Broadband services across most of the U.S. have grown so much over the past six years that 96 percent of population has at least one choice for high-speed access. In fact, more than 80 percent can chose from at least two, says a new report.

“This report highlights the success of broadband providers in bringing innovation to communities across the United States and upgrading speeds and availability to keep Americans at the forefront of the internet revolution,” said USTelecom CEO Jonathan Spalter about the report, which is based on FCC data.

“We need to build on these successes by encouraging the FCC and Congress to embrace investment-friendly policies that will allow for future network growth.”

The report cites investments by Internet Service Providers as helping drive the growth:

“Ongoing, widespread deployment of competitive broadband networks is the result of substantial capital investment in a dynamic, evolving market. Wireline, wireless, and cable providers invest more than $75 billion annually and have spent more than $1.5 trillion over two decades to build competitive networks.”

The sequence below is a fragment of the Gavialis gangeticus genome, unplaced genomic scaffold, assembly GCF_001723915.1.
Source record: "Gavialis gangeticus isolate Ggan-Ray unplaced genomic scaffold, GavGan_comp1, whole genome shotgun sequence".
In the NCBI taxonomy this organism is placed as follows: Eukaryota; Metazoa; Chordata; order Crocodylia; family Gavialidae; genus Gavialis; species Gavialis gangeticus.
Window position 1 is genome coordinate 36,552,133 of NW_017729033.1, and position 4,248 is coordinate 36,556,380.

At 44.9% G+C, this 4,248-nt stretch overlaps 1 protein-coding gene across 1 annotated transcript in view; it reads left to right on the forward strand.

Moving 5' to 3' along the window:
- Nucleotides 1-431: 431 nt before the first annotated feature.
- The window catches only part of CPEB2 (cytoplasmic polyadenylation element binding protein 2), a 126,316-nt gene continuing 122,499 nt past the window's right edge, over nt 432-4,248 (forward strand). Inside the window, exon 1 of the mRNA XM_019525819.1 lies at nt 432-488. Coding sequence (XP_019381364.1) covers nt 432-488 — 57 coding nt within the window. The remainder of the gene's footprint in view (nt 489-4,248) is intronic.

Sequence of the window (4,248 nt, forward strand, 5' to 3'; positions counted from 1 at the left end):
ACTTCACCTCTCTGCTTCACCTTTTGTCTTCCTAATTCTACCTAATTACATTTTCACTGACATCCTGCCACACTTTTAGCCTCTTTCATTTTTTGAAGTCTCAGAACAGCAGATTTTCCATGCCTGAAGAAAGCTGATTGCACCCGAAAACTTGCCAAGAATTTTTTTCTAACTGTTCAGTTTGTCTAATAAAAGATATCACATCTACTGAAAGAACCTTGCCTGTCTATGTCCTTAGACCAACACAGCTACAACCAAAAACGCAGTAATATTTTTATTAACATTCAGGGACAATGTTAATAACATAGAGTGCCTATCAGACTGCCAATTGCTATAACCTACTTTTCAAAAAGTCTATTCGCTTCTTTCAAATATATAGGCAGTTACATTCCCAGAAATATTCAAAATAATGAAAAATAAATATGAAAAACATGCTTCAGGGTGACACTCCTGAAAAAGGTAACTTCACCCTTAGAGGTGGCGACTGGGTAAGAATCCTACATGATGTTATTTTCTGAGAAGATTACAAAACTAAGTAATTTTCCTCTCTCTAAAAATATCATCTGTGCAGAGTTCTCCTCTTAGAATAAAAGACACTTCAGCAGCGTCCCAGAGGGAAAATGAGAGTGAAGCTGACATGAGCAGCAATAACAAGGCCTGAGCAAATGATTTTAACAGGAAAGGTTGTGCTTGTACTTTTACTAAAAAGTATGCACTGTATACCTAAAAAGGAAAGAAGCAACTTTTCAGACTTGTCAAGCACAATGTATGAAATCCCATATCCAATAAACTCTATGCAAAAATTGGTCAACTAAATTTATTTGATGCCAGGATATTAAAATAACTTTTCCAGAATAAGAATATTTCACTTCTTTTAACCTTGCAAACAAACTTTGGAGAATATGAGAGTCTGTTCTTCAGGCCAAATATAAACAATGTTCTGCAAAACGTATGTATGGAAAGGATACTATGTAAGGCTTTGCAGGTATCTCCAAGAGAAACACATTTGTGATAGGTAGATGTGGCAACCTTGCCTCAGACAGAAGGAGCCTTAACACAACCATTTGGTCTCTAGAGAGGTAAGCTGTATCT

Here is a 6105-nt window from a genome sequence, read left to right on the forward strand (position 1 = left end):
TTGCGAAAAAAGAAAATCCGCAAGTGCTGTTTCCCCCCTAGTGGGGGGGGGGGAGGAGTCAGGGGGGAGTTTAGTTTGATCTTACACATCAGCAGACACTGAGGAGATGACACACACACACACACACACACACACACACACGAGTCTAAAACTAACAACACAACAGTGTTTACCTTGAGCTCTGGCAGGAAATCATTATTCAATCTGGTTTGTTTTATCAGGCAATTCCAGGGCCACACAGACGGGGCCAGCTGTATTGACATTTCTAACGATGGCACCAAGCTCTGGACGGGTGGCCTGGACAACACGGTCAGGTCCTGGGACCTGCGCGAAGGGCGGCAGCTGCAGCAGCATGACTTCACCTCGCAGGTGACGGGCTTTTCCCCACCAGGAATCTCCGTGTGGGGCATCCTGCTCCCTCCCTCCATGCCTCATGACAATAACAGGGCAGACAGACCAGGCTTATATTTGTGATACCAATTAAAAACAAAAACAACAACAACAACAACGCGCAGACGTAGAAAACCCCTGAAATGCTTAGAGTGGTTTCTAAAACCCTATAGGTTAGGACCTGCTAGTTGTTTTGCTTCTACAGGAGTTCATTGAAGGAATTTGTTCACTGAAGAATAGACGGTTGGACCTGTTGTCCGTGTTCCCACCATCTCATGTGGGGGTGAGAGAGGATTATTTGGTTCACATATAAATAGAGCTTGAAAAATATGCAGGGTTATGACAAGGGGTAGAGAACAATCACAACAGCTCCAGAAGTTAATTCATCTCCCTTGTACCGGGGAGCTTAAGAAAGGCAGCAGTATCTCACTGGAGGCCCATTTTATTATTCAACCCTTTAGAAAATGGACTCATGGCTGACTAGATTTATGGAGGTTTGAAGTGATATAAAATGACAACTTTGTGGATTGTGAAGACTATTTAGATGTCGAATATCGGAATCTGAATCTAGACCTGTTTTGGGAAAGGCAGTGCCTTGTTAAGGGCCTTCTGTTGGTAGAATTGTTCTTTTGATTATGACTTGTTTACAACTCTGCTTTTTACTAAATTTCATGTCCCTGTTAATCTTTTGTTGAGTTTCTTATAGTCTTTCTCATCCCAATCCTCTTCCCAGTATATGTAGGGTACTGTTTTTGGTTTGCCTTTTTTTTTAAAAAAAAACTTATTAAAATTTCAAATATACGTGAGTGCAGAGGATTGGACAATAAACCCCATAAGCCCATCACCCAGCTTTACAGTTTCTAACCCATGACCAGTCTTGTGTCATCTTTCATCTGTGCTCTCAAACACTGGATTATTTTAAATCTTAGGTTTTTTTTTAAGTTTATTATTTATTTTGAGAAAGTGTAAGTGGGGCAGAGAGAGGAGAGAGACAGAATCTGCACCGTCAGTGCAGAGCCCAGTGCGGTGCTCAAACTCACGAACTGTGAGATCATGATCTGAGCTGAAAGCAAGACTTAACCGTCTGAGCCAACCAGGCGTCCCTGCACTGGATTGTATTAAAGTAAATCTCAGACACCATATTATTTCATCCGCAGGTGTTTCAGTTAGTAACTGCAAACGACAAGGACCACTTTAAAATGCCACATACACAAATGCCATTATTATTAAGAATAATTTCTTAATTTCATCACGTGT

Even as arguments continue about so-called “net neutrality,” since 2010 the percentage of Americans with the opportunity of signing on for high-speed Internet has risen to 96 percent, the report shows.

Some 84 percent can chose from at least two providers.

The report “U.S. Broadband Availability Mid 2016” is based on data compiled through June of 2016.

The FCC defines high-speed access as being at least 25 megabits per second in urban areas and 10 mbps in rural areas.

The availability of high-speed access has grown rapidly from 49 percent in 2010.

Faster speed access – 100 mbps or more – has surged to 76 percent from 10 percent, the report adds.

Gaps do remain in rural areas “because of challenging economics or where there is only one provider and either demand, industry technology trends, or subsidies are not driving sufficient upgrades,” USTelecom, a business trade group, noted.

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